With this resurgence of anti-Semitism, and survivors dwindling in number, recalling the lessons of the Holocaust could not be timelier. By telling the stories of survivors, by conveying the humanity of the victims, we can teach young people the importance of tolerance and the dangers of hatred, and hopefully inculcate in them respect for all people. Many efforts are currently underway to document the atrocities of the Holocaust. Yad Vashem, Israel's Holocaust memorial museum, is currently building a database of the names of all the victims of the Holocaust (Martyrdom 8). Filmmaker Steven Spielberg has collected hundreds of thousands of hours of documentation and footage of survivors describing their experiences. One Holocaust survivor from my grandmother's hometown of Liepaja produced a memorial book containing information on all its Holocaust victims and survivors (Anders).

There is much that students and young people can do along these lines. As a fluent Hebrew speaker, I personally plan to translate my grandmother's Holocaust memoirs into English, and add my own chapter as an epilogue, describing the Latvia reunion. Such personal projects, however modest, can help ensure that memory endures.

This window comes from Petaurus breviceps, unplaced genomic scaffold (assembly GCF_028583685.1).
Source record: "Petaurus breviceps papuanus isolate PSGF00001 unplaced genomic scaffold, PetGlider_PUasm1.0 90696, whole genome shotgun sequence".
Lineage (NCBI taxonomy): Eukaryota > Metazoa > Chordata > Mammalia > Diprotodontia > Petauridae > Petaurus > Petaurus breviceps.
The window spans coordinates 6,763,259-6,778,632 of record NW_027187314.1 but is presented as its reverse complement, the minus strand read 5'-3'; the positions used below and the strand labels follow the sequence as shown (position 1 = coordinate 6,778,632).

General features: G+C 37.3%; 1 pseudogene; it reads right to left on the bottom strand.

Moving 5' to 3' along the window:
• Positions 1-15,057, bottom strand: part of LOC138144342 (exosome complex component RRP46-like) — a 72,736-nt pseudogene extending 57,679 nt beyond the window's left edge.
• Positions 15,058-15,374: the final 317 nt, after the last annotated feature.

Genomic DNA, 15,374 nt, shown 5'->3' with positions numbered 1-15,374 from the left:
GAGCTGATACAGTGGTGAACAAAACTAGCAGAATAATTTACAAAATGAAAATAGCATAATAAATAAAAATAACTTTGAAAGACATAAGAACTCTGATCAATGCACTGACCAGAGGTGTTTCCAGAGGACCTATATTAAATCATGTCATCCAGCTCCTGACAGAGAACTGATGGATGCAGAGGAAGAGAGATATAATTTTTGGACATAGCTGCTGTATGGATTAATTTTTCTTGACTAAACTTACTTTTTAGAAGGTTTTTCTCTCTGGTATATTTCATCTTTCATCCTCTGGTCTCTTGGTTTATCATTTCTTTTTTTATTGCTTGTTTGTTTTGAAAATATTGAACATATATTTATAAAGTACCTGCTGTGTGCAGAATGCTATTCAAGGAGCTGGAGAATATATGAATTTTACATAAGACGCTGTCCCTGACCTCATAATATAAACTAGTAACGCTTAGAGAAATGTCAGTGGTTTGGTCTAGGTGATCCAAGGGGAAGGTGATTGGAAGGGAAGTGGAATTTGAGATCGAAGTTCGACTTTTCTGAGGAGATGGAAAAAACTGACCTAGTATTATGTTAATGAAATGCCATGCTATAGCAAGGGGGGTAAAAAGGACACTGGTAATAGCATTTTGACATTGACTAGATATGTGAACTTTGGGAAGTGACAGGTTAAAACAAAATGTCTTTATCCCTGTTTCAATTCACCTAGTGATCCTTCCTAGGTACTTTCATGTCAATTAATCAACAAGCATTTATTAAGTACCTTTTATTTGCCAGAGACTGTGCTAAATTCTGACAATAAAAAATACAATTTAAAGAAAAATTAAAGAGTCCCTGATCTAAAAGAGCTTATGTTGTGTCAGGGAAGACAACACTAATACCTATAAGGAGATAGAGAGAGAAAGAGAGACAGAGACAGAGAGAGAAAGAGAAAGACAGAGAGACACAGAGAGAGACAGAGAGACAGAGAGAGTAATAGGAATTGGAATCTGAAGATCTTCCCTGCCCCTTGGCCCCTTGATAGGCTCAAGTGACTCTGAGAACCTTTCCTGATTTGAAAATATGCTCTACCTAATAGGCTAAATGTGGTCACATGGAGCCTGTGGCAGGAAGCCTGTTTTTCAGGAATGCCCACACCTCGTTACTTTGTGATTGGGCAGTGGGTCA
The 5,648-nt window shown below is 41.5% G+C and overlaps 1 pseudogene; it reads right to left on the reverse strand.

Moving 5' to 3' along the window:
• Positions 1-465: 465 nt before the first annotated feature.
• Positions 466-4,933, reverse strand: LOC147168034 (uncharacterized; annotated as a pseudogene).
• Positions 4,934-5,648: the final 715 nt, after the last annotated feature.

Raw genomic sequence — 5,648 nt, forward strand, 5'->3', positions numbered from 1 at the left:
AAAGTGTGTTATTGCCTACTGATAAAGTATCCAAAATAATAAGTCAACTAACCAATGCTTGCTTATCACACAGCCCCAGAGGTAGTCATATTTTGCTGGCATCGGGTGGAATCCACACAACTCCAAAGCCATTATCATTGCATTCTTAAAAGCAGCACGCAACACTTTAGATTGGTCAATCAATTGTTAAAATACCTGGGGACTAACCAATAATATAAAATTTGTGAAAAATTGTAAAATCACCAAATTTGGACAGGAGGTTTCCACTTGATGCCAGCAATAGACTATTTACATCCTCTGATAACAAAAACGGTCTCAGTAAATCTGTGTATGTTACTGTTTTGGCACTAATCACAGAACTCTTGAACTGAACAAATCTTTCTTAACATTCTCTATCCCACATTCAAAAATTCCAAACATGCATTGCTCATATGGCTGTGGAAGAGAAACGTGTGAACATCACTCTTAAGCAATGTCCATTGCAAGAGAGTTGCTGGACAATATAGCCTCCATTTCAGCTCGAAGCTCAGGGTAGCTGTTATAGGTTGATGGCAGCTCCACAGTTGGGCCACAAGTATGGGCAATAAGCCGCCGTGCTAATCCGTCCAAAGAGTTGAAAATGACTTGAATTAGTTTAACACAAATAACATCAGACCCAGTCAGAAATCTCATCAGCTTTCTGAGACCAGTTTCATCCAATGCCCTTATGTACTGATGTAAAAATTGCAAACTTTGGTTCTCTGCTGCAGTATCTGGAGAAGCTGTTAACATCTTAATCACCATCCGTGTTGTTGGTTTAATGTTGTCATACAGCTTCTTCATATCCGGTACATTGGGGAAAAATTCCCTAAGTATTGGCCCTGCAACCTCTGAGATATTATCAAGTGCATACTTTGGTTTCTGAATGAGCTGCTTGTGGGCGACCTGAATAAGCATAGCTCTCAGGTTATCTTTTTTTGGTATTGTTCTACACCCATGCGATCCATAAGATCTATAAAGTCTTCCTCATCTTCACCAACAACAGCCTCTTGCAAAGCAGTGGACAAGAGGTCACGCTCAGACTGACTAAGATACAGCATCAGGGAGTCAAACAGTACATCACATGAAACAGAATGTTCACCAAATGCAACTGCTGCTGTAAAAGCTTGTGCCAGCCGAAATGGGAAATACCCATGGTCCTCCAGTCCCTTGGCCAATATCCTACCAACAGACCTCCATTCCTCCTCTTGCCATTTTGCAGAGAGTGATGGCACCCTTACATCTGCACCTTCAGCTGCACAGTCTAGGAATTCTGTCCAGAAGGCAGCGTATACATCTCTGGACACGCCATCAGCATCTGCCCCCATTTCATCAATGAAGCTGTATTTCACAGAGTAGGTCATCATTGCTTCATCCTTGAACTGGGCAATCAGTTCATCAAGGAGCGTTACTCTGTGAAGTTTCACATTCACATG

Near the end of our Latvia trip, we visited a place called Skedes, outside of Liepaja. Today, it is a large, idyllic field by the sea, with rolling sand dunes mimicking the nearby ocean waves. In 1941, when the Einzatsgruppen passed through Liepaja, all the city's Jewish women and children, numbering in the several thousands (including my grandmother's mother, grandmother, and younger sister), were rounded up and shot in Skedes in a day of frenzied killing, and buried in mass graves (Anders, Harpak). Those sand-covered graves lay beneath our feet. More than any place that we visited, at Skedes the awful past was readily palpable, within physical reach. Standing at the site of my family's extermination, I was as close to my people's history as time and space could allow.

Before leaving Skedes, we recited Kaddish, the ancient Jewish prayer of mourning. Through this small act of remembrance, we declared to Misha and the Six Million, we remember. Never Again.


Anders, Edward. Jews in Liepaia. Latvia. Burlingame, CA: Anders Press, 2001. Davis, Douglas. "The Jews Did It," Jerusalem Post, Nov. 2004 Harpak, Lena. Memoirs, 1986.

Lauder, Ronald S. "The Usual Suspects," NY Sun, Mar. 16, 2004. "Shoah Victims on Database," Martyrdom & Resistance, Jan. 2004. Springfield, Steven. Speech, June 2001.

Wiesel, Elie. Interview, n.d. <>